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LUT and Exposure

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Hello everyone,

I find myself a bit in the weeds of things and I would greatly appreciate it if someone would help me find my way again.

I recently listened to the Team Deakins podcast with Matthew Libatique, and at one point, he said that there is no relationship anymore between his meter and the camera's exposure setting, unless you use a LUT. 
Now, I am a cinematography student and my program unfortunately does not spend a lot of time on LUT workflows - we shoot on RED Epic Ws with a Helium sensor and use one of RED's LOG-to-Rec709 LUTs. 

I almost entirely rely on my light meter to evaluate exposure because I know the LUT we use tends to crush my blacks and clip my whites before they actually are - the saturation is also a little excessive to my taste. And since I am still wrapping my head around how to build an effective LUT and how to apply it on set, I trust my meter more.

However, when I hear someone like Matthew Libatique talk about the disassociation between light meter readings and camera, I find myself questioning my exposure method, and I feel like I need to start from scratch when it comes to understanding exposure. 

And so, I am wondering if I need to change my approach, or if I can stick with it while considering additional exposure-reading tools, or if my meter is indeed outdated and "all" I need to do is build my own LUT to use in camera to determine my exposure on set.

There is so much contradicting information online and even in cinematography books about this topic, and I was hoping that this forum would be able to help me see the light.

Thank you! 

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I haven’t listened to Mr. Libatique’s episode yet, but I’ll hazard a guess at what he means.

Most people commonly use light meters for relative measurements in f-stops (after inputting ISO and shutter speed values), rather than for absolute measurements in footcandles (incident) or footlamberts (reflected).

This is problematic if the ISO value that you input on the meter doesn’t match the camera’s ISO calibration. Many digital cameras display their gain settings in ISO values, but these are not really standardized and can be whatever the manufacturer want them to be. This is why when you line up different cameras together in a row and set them to 800 ISO, use matching lenses and set the same T-stop, the exposure can be different for each camera.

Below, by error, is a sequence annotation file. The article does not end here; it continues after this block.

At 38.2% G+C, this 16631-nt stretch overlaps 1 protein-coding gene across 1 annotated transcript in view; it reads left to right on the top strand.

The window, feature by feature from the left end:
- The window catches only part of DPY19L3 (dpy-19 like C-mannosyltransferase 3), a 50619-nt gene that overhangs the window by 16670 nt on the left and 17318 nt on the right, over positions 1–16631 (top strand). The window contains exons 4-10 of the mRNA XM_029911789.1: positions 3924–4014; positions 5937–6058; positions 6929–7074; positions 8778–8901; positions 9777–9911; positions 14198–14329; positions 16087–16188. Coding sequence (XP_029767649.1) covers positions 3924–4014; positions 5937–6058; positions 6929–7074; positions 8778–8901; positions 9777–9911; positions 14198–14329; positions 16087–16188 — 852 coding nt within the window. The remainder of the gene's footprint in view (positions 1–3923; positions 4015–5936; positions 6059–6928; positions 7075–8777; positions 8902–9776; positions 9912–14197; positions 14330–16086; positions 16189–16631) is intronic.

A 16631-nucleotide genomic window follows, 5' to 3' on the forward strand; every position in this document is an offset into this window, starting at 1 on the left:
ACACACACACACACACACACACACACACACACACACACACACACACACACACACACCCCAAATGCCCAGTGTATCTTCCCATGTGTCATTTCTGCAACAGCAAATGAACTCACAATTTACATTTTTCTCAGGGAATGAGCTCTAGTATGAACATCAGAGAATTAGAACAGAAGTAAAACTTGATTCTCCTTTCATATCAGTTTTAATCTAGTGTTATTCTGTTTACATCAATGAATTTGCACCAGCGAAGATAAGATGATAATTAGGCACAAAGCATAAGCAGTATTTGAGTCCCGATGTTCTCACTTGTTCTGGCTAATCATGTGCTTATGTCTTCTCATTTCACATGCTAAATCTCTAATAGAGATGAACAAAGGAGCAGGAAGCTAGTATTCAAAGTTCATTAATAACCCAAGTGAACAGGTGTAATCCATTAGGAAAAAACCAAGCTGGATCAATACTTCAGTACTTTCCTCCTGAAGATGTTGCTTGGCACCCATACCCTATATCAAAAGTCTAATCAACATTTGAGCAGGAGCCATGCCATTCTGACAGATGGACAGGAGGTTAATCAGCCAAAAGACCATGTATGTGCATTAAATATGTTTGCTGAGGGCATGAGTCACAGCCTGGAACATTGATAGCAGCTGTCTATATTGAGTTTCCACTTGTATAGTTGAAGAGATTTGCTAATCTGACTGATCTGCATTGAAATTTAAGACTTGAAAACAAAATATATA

Light meters are designed to help you reproduce an 18% middle grey accurately. However, there are other considerations for digital camera manufacturers that help sell more cameras - more highlight retention, less noise in low-light, ‘higher’ sensitivity rating - all of which can lead to, shall we say, inaccurate ISO values that don’t match the light meter reading.

So, if you test beforehand to find out the actual sensitivity of your particular camera and take those differences in ISO values into account, then your light meter should work as expected. If not, then you may be surprised with (usually) underexposed results. From what I understand, Mr. Libatique doesn’t have one single digital system that he sticks to, unlike Roger Deakins for example. So I suspect that in his case, relying on a light meter is more trouble than it’s worth.

This also holds true for film stocks, by the way. It’s a good idea to always test a new film stock to find an exposure rating that works for you, rather than relying on the box speed. Though Kodak Vision 3 stocks today are better at dealing with underexposure than ever before, all manufacturer box speeds tend to be overly optimistic. So when in doubt with film negative, overexpose. 

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With regard to LUTs, I’m not sure what he means. At a given setting, the camera captures a certain number of stops over and under middle grey in raw or Log, regardless of what LUT you happen to be viewing with. It might look clipped or crushed on the monitor, but that doesn’t affect what’s being recorded.

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